The Ides of March: Soothsayer=Poet*
Speaking of art & politics:
What man is that?
A soothsayer bids you beware the ides of March.
Set him before me; let me see his face.
Fellow, come from the throng; look upon Caesar.
What say'st thou to me now? Speak once again.
Beware the ides of March.
He is a dreamer; let us leave him: pass.
It’s hard not to think of Caesar on the ides of March. All those knives, all those men of politics. However, I often find that it is not Caesar or Brutus that I think of the most, rather, it is the Soothsayer. The poor nameless fellow who wanders in to warn his dictator of the coming fall only to be shoved out of the way as men with important business to attend to go about their day. Mainly, I think, Hey, I’d like a soothsayer! Or an oracle. Or a Ouija board, a magic eight ball, even a good horoscope. Unlike Caesar (there’s really little comparison between he and I), I’d listen. Someone says, “Beware,” and I do, I pay attention.
Maybe the soothsayers of today are the poets: Poor, often nameless, often shoved aside, often shouting something that no one is listening to.
But if the ides of March has taught us anything (aside from never befriending a man named Brutus), it is that we must listen to the soothsayers. Perhaps it could save our lives.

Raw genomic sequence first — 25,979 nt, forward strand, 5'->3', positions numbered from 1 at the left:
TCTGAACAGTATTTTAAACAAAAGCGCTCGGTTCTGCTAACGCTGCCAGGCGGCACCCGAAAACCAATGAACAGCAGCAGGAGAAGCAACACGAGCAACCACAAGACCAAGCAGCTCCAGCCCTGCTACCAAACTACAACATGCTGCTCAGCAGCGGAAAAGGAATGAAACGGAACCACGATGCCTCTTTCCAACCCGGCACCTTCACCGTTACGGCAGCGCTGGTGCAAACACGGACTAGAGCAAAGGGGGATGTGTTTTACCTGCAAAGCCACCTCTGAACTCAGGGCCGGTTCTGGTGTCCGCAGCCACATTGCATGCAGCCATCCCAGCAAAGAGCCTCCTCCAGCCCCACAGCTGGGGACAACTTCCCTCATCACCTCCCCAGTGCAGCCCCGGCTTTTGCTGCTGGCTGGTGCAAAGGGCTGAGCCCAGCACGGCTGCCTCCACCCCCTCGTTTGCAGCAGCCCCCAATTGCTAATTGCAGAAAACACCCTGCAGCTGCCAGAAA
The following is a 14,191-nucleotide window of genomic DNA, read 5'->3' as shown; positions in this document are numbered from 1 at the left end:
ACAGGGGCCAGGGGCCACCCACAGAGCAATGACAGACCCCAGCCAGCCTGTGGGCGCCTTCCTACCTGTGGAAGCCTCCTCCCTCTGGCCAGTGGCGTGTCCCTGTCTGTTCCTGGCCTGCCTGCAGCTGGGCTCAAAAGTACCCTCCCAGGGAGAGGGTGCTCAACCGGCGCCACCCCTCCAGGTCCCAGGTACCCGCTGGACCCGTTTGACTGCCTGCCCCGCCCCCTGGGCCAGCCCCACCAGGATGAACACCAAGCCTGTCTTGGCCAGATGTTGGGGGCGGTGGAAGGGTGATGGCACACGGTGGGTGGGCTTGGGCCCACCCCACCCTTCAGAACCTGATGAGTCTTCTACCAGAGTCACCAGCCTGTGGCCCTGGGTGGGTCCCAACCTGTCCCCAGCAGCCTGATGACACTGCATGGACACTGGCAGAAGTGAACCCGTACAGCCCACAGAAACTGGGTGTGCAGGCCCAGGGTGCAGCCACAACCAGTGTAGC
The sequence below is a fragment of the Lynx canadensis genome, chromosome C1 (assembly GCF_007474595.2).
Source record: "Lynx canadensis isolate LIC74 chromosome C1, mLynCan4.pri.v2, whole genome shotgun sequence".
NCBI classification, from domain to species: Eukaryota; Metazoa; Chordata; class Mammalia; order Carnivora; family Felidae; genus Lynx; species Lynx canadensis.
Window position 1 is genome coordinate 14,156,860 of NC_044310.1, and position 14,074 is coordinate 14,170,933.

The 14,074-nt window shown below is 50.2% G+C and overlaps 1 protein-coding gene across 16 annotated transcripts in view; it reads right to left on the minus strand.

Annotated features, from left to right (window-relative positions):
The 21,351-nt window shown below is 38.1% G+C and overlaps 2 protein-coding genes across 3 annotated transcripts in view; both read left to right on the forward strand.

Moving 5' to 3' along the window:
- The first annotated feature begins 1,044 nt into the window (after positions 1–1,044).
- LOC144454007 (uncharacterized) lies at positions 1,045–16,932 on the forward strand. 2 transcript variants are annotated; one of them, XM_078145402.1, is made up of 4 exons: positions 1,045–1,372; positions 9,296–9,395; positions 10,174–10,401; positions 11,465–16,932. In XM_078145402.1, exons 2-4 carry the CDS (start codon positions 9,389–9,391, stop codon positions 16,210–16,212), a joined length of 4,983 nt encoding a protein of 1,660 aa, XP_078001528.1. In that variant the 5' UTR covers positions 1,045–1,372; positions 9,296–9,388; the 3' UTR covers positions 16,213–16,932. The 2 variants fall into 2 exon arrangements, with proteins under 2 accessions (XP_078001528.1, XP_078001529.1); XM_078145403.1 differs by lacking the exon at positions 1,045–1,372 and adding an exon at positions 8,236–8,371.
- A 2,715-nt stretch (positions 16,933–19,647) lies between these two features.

That sounds dramatic, of course, and it is. I like a bit of the dramatic. I mean, I’m talking about Caesar. But in all honesty, I do believe that we are often delivered a poem exactly when we need it—when we are unaware that we are asking. We’ve all been on those marble steps, thinking, Man I’m done with this whole Rome thing. Let’s throw in the toga. And just then someone hands us a note, a poem. Say it’s, “Listen” by W.S. Merwin and we read:
“with the cities growing over us like earth
we are saying thank you faster and faster
with nobody listening we are saying thank you
we are saying thank you and waving
dark though it is.”
And we’re reminded to do so. Thank you. Thank you Rome. Thank you Romans. And for one more day we walk up the steps and we’re reminded to be, well, alive and for the meantime, happy about it.
If it weren’t for those many poet/soothsayers, I’d most likely have taken the wrong path numerous times. Maybe you’ll get a poem today, passed under the door like a note. Read it, and in honor of the ides of March, pay attention.
*This is my first post on Harriet, thank you for having me here.
Ada Limón is the author of Lucky Wreck (2006), This Big Fake World (2006), Sharks in the Rivers (2010), and Bright Dead Things (2015), a finalist for the National Book Award and the National Books Critics Circle Award. She earned an MFA from New York University, and is the recipient of...